Las proyecciones eran muy especiales, ya que a medida que llegaba la noche pasaban de las salas al aire libre. Había dos proyecciones cada noche: una en el gran pórtico de la Catedral, en el centro de Granada, y la otra frente a los muros de la Alhambra, donde también tuvieron lugar las ceremonias de apertura y de clausura. El éxito de taquilla taiwanés, Cape No. 7 inauguró el Festival, mientras que la cinta mexicana de tinte político Arráncame la vida, fue la que lo clausuró.

Aparte de la sección oficial a concurso -que contaba con tres miembros del jurado provenientes de los tres continentes del Sur y uno de Italia-, y el Premio Netpac (otorgado por primera vez en el marco de este Festival como reconocimiento a esta organización, que tan diligentemente ha promovido el cine asiático, tanto en Asia como en el resto del mundo), la edición de este año incluyó secciones de películas sobre andaluces y el Sur, una sección mediterránea (Mediterráneos ) y una sección fascinante sobre Nollywood, el fenómeno en formato vídeo de Nigeria, que se ha convertido en una excelente muestra de la cultura popular africana y que ha dado un nuevo ímpetu a los realizadores africanos. Es un poco como el fenómeno que se está dando en India, en Malegaon, pero a un nivel panafricano.

Hubo una mesa redonda sobre Nollywood, en la que participó Peace Anyiam-Fiberesima, fundadora y presidenta de la Academia del Cine Africano. Peace fue también miembro del Jurado del Festival junto con la actriz jordana Rana Sultan, Aruna Vasudev de India, el italiano Leonardo de Franceschi, que imparte clases de cine en la Universidad Roma Tres, y Arturo Ripstein como presidente del Jurado, el realizador más conocido y respetado en este momento.

El hecho de conformar un jurado tan ecléctico provocó que los debates fueran largos, arduos, densos en los argumentos y  fascinantes al mismo tiempo, ya que cada uno de los miembros del Jurado aportó sus conocimientos y experiencia de sus respectivos países y regiones, no necesariamente de su conocimiento de las cinematografías de otras regiones. Es un riesgo profesional el configurar un jurado para valorar películas no tan conocidas entre el público como las europeas o estadounidenses.

Esto es precisamente lo que el Festival de Cine de Granada trata de cambiar, reuniendo a gente del cine de las tres regiones para que se familiaricen con sus respectivas cinematografías.

Este intento por sí solo nos da una mayor conciencia de la obsesión que aún tenemos por Occidente en estos tres continentes, así como de la necesidad de realizar un esfuerzo coordinado por superarla.

Aruna Vasudev es una ilustre crítica de cine que ha formado parte de jurados de los principales festivales de cine de todo el mundo.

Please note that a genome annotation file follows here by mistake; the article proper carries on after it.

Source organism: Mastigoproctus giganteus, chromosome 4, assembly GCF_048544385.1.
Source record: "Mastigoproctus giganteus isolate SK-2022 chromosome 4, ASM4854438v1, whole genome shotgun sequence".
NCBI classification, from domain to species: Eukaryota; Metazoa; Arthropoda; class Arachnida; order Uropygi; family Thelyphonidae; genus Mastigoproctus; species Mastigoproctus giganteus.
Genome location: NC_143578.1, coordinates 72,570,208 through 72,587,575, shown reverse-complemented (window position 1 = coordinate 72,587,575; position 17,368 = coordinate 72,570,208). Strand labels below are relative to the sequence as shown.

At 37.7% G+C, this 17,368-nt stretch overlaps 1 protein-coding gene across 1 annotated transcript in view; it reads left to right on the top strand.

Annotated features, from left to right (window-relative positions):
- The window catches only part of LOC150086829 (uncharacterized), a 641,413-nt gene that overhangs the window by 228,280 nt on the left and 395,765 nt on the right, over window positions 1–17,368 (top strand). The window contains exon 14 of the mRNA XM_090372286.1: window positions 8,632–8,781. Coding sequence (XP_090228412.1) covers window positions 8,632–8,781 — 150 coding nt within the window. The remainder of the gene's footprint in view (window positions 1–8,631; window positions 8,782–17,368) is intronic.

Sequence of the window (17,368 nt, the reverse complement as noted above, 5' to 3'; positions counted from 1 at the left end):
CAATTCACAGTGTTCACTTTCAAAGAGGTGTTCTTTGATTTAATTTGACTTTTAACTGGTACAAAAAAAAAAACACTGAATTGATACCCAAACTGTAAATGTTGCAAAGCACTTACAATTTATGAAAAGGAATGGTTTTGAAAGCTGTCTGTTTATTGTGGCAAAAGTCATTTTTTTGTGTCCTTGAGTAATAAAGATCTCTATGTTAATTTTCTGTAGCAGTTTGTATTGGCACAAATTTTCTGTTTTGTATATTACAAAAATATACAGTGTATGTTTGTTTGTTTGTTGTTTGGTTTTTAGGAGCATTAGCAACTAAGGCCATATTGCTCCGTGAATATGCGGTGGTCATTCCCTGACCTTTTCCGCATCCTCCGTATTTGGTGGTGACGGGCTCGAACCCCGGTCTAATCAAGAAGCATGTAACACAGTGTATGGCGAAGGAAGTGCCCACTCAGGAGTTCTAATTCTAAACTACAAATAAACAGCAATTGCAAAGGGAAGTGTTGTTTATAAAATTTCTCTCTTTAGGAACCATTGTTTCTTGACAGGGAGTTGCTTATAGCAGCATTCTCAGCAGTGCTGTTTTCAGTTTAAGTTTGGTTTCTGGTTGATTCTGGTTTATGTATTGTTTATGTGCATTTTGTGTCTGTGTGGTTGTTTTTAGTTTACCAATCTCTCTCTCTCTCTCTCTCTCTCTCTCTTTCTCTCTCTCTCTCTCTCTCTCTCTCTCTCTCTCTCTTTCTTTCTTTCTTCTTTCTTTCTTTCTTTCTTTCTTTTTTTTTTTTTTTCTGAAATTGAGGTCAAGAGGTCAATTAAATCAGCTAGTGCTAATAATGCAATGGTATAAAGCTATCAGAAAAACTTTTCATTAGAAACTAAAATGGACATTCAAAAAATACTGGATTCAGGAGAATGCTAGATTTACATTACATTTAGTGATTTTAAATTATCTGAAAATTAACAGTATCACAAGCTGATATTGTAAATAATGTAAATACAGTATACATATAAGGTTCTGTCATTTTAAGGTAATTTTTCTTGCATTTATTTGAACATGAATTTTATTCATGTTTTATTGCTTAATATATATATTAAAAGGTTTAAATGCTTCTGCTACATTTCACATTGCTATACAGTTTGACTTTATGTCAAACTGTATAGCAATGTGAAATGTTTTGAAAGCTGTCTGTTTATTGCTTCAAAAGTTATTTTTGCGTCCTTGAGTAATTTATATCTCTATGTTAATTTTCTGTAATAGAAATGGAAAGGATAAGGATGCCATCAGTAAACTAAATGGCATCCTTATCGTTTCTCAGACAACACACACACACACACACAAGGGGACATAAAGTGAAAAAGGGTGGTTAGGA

“The face of Africa”. Interview with Peace Anyiam-Fiberesima, president of the African Movie Academy Awards

Writer and producer Peace Anyiam-Fiberesima stands out as creator and president of the African Movie Academy Awards (AMAA), an association based in its Nollywood origins that has expanded its influence to all of Africa.

1.    How do you manage as a woman in an environment in which the masculine sector is the majority?

For me, it has been something quite natural, as I have grown up surrounded by men. The important thing is that in order to have success in this environment, you must have patience. I always aim to create something better than what is expected, given that I work in the face of the masculine ego. Perhaps my success comes from the support that I receive from my immediate environment: my father, for example, who has never considered me to be different as a woman. However, it is difficult, since the majority always tries to degrade you in some manner.

2.    As a producer, how have you lived in the audiovisual sector through the evolution of political figures with respect to Nollywood: first complete opposites and now proclaiming that to be a joint economic motor?

At the beginning, we did not receive much support from the Government, but now they are becoming more and more involved because of both the social and economic importance of the film industry. Out of all of Nigeria’s assets, the film industry is one of its most positive, and the Government wants to employ this positive image to achieve a change in orientation to this vision of Nollywood. Although the country’s economy is widespread, the Government has an approximation of figures that they would like to publicize so that the money that the industry moves can be seen.

3.    Do you think that film helps to introduce cultural and political progress?

Already, film works in this sense in that it reaches the bottom of a culture and integrates cultural aspects. In the same manner, it can show positive aspects of politics. In Africa, the political world is unsettled, but films allow us to show our true culture. Many times it is a culture that has been westernized by colonialism, therefore we must learn what our true heritage is and how to regenerate it. When we are conscience of its existence, we can say what is there and what should not be hidden.